[Slowhand] bonamassa live cd review

Sam Mangano mangs88 at verizon.net
Thu Oct 23 15:06:41 EDT 2008

Within today's contemporary Blues scene there is an audience that loves a
solid guitar player. Some bemoan the act; some adore it. The latest two-disc
album by Joe Bonamassa is a showcase for the New York axeman. There are few
players today with the depth in their trick bag that Bonamassa brings to the
show. And while simply rolling out impressive lick after lick can make for a
tedious listening experience, Bonamassa balances the fine line between
serving the song and musical masturbation. Today, it seems the guitar gods
of our youth are now either dead or over 60 and matted with gray hair.
Clearly Bonamassa has the chops to vie for similar recognition and the
poo-poos certain to follow such a suggestion are based upon little more than
jealousy than listening experience.

n addition to being able to co-write a good song, Bonamassa has a
well-developed history of Rock's finest players and he pays tribute to them
throughout this latest effort. In the melody "Django/Just Got Paid,"
Bonamassa throws in licks from a myriad of artists, including Peter Frampton
and Jimmy Page. On the same disc the live version of his track "Asking
Around for You," a contemporary Blues Rock classic, is instantly
recognizable for its ethos of B.B. King, who took the teenage Bonamassa
under his wing. So one has to ask, why this Rock player is considered by
many to be a "Blues artist?" For no other reason than that is where his
audience can be found and if fans vote with their dollars - Bonamassa is an
unheralded upstart that is earning his respect one venue and one fan at a

Throughout this live album Bonamassa swings between serving the song and
taking off on fretboard adventures - a trip that may not appeal to all Blues
fans. Included are some earlier standards, including "Woke Up Dreaming" and
a too-short version of "If Heartaches Were Nickels." Also included is his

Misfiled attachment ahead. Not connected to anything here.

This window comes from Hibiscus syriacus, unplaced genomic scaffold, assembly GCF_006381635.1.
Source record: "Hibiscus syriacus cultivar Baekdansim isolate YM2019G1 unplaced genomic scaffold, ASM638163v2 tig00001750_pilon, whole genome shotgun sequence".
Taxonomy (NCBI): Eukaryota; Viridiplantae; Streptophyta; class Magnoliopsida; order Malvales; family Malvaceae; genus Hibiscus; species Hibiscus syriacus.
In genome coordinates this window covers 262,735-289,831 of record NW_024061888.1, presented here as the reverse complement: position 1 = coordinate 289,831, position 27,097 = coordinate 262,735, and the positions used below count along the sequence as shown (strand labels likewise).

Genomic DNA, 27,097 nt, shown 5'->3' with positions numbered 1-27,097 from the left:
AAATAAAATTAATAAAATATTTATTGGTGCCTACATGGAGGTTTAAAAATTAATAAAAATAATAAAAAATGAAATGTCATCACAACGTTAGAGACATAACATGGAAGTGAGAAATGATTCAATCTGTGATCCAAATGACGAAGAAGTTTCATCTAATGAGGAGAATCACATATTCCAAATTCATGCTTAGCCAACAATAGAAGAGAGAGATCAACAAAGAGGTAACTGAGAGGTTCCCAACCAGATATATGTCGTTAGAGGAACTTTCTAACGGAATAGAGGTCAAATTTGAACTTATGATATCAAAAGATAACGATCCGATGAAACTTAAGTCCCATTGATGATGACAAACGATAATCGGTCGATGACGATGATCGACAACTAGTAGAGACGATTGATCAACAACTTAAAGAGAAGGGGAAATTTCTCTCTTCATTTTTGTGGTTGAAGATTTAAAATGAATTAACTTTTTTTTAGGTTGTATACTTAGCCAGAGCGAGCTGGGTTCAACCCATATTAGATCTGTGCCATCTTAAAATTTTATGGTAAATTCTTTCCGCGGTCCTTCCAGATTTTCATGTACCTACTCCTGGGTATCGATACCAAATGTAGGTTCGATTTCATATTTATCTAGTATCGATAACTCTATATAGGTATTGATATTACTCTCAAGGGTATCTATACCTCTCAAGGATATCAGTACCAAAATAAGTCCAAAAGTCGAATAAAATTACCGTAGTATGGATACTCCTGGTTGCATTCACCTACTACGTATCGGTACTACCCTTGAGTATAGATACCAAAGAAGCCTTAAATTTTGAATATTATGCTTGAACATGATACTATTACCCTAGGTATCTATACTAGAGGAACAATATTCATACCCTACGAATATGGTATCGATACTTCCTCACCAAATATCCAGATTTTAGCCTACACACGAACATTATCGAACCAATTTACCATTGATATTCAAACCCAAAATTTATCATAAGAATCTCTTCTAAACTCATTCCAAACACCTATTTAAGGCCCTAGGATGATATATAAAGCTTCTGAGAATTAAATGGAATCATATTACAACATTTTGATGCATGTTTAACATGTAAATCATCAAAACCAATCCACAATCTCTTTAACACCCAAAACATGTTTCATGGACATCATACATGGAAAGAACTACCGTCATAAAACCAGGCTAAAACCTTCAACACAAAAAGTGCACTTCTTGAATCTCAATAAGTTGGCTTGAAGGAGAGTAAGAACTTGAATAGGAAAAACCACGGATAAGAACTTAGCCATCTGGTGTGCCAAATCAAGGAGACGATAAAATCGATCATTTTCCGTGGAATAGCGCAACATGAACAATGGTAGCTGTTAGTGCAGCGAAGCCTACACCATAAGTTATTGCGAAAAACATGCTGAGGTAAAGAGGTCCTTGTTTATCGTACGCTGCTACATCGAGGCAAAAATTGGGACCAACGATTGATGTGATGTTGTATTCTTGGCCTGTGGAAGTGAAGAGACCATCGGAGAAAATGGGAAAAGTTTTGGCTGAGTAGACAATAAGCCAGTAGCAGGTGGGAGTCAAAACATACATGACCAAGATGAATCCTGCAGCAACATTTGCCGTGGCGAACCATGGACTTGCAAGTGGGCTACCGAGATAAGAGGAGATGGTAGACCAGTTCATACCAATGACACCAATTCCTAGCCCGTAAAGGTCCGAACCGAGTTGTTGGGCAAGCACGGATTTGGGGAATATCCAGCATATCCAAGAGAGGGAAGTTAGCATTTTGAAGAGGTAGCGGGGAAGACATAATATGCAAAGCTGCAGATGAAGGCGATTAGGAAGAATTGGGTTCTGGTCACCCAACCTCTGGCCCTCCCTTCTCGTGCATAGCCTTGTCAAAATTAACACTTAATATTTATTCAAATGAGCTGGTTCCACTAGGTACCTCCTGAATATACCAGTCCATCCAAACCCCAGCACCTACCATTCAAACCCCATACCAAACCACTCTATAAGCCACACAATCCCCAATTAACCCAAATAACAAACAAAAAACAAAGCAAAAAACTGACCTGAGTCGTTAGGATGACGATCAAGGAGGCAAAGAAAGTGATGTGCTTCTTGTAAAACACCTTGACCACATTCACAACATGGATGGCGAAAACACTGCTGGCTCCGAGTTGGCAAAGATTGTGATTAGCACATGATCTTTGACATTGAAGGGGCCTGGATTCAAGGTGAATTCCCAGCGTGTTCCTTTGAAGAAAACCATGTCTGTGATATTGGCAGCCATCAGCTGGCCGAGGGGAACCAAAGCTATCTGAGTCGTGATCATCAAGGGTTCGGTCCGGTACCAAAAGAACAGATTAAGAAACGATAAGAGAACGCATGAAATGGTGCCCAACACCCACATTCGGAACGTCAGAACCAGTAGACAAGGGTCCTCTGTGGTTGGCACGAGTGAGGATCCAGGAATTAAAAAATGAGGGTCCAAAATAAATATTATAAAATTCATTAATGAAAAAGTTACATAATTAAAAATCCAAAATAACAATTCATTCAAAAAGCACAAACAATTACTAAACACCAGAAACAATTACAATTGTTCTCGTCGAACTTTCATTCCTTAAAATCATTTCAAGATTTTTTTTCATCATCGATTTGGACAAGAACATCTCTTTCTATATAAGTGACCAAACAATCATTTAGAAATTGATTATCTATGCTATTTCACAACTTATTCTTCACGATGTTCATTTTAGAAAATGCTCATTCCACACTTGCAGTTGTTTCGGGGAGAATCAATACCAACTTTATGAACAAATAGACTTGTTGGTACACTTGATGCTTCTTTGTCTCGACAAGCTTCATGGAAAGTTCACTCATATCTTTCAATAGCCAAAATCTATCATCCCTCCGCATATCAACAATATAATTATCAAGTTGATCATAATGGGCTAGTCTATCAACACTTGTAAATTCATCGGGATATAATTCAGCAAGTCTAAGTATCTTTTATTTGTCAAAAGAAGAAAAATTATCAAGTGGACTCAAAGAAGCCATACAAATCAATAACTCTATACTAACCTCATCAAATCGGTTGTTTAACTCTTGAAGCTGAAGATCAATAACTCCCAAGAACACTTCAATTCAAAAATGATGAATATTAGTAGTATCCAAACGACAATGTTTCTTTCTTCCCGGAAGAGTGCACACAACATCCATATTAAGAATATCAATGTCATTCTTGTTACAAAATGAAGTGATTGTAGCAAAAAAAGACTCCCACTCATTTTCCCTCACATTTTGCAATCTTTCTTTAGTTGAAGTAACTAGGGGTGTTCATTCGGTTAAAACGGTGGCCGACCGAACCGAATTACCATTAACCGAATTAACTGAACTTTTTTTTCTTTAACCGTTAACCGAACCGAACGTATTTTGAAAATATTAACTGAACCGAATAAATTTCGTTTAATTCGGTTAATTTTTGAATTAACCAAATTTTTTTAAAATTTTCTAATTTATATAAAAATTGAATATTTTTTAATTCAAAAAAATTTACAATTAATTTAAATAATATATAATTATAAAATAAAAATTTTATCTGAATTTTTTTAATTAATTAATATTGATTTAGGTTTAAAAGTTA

now trademark showstopper "A New Day Yesterday/Starship Trooper/Wurm"
(covers of songs by Jethro Tull and Yes).

In all, this is a radio-ready album for spotlight programs and fans that
derive from a classic Rock background and dabble in the Blues for sonic
familiarity and access to the new artists that, for whatever reason, today's
radio ignores. The track "India/ Mountain Time" is as strong a Blues-Rock
ballad as Rock radio could possibly hope to discover, but in order to
discover music one needs to be a leader (and a listener) rather than a
pollster. Perhaps the absence of Bonamassa rotations on the radio today is a
reflection of why pertinent Rock radio died in a Wisconsin helicopter crash
nearly two decades ago.

So why isn't this album given a higher rating than eight? Live from Nowhere
is an album seeped in blue intrepretation ala Humble Pie, Led Zeppelin and
Rory Gallagher, however, to the "Blues" establishment this is not a "Blues"
record...nonetheless it is an easy fit to most ears with soaring solos,
tasty keyboard interplay, and blistering rushes of bravado. What only time
will tell is if this album will cross over into "a dear friend" that is
played for its warmth as much as its songs and solos. "Feel the wind blow,
feel the time flow, and I'll be there when the morning comes."

Rick Galusha is a contributing editor at BluesWax. You may contact Rick at
blueswax at visnat.com.

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